New method shows promise in identifying disease-fighting drug targets
A new method of identifying molecular targets to fight disease could help accelerate future drug development new Griffith University research published in Scientific Reports has found.
Professor Ron Quinn and Dr. Miaomiao Liu from the Griffith Institute for Drug Discovery have developed a way to identify the direct molecular target (usually protein) of a potential drug.
"Even in this molecular era of drug discovery, there remain new investigational drugs whose molecular targets are unclear, restricting their optimisation and broad use in disease,"' Professor Quinn said.
"A key step in the discovery of new pharmaceutical drugs and developing them to useful treatments for patients is, therefore, the identification of the molecular target while, at the same time, ensuring the drug does not interact with other gene products that would cause side effects."
The current methods of target identification, however, are usually costly and time-consuming.
Using mass-spectrometry (MS), an analytical tool for measuring the mass-to-charge ratio of one or more molecules in a sample, the team's new method is designed specifically to minimize the costs and time needed for the process.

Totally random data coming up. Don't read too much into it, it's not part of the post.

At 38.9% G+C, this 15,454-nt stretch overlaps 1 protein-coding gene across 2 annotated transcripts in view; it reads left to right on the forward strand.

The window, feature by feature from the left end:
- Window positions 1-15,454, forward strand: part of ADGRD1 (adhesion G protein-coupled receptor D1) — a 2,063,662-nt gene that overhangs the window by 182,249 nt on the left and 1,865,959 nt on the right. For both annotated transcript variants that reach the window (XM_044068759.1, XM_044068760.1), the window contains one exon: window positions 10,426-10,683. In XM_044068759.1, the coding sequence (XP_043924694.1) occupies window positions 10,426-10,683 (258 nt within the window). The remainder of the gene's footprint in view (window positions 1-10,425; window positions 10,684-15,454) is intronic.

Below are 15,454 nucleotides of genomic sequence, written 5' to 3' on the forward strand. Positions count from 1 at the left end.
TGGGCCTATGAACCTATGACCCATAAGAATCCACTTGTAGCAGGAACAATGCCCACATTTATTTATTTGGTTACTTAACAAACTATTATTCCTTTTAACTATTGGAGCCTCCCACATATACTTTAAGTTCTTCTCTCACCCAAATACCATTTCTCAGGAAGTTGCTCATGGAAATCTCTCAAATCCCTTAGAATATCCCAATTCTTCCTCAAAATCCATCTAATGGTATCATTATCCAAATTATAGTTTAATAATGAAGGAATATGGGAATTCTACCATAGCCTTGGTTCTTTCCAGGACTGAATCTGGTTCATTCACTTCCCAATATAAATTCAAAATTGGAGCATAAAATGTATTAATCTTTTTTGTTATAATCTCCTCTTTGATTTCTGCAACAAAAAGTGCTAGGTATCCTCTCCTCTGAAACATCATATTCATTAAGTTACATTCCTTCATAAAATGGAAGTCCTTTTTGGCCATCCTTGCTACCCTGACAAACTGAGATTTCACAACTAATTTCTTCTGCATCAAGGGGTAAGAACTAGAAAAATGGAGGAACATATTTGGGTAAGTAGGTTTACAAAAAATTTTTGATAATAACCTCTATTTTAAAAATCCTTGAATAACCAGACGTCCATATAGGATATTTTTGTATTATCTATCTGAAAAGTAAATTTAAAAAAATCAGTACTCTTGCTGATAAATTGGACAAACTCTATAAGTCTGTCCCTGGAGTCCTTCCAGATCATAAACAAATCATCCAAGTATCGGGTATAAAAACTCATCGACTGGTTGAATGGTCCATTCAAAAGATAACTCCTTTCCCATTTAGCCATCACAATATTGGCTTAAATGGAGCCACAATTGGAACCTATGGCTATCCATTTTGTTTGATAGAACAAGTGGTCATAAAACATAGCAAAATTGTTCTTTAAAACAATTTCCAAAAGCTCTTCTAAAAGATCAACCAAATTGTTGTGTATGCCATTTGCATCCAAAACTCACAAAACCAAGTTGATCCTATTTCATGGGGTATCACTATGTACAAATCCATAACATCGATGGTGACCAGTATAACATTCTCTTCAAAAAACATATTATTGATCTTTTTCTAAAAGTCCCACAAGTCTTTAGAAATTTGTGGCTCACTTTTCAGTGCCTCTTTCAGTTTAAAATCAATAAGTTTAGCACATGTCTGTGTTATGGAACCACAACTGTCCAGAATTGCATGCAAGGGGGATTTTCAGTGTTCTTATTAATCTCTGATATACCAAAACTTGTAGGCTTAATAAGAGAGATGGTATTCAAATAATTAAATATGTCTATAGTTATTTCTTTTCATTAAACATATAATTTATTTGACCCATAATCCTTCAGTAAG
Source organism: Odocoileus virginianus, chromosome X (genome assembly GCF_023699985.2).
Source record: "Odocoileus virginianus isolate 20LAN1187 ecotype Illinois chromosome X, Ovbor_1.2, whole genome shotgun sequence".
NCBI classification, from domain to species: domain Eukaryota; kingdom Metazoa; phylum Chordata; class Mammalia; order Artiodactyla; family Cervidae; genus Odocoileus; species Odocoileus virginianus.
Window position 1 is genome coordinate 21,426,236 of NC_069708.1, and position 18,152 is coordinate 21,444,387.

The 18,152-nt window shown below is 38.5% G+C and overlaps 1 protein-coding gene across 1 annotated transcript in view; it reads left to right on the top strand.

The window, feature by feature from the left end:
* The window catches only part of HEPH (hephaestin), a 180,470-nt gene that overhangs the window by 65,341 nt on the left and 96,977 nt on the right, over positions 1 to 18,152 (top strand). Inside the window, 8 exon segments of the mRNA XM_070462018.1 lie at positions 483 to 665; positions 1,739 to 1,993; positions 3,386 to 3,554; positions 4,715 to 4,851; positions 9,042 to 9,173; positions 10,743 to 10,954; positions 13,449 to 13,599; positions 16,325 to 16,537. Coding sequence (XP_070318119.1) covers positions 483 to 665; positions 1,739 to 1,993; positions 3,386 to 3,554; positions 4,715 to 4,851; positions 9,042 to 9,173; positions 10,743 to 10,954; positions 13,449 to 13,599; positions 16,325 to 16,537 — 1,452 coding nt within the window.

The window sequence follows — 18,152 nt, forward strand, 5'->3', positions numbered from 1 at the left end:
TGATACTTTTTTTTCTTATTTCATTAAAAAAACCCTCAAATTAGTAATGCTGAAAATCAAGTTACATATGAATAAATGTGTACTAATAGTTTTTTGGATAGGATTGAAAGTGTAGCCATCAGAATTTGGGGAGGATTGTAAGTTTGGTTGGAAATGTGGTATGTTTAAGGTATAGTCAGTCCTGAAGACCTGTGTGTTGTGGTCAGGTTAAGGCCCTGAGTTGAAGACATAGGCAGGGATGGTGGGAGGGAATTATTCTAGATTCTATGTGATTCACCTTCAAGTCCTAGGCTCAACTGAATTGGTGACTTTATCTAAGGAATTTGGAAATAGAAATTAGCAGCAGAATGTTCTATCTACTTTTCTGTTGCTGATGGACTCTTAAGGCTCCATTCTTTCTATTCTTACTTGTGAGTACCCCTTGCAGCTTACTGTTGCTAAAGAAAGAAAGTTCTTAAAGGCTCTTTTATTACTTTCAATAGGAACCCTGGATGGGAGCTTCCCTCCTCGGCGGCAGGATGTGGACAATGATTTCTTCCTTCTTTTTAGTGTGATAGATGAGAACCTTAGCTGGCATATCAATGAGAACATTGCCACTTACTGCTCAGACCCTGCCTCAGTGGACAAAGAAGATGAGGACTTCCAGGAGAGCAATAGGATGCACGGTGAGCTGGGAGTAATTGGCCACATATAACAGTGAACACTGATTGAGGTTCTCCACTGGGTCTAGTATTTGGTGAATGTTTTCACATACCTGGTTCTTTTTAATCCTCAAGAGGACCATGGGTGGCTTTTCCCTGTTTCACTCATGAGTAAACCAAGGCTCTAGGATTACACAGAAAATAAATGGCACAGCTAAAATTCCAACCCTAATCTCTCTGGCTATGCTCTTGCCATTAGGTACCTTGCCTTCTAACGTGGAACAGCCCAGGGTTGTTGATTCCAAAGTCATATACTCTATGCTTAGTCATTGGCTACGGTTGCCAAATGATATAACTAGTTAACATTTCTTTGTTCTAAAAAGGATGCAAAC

"It specifically detects a new peak in the forest of existing proteins due to interaction with the drug; the equivalent of finding a single tree in a thick, tropical forest,"' Professor Quinn said.
One of the most widely applied target identification approaches, affinity-based proteomics ("pulldown") involves a modified or labeled compound "bait" to identify the interacted target proteins, which usually require large amounts of compounds.
Dr. Liu said a key advantage proposed in their paper was that it does not require labeling on either proteins or the drugs, instead, it allows direct observation of protein-drug interactions and thus widens the application area for any small molecule.
"Unlike cell-based methods, this MS-based method is completely independent of any effects of the drug on the system, and is therefore compatible with any mechanism of action, making it useful for any small molecule of interest.
"It can be performed by using any cell or tissue type from any organism and is thus not limited by the availability and genome arrays for model organisms."
More information: Miaomiao Liu et al. Development of a target identification approach using native mass spectrometry, Scientific Reports (2021). DOI: 10.1038/s41598-021-81859-4
Journal information: Scientific Reports
Provided by Griffith University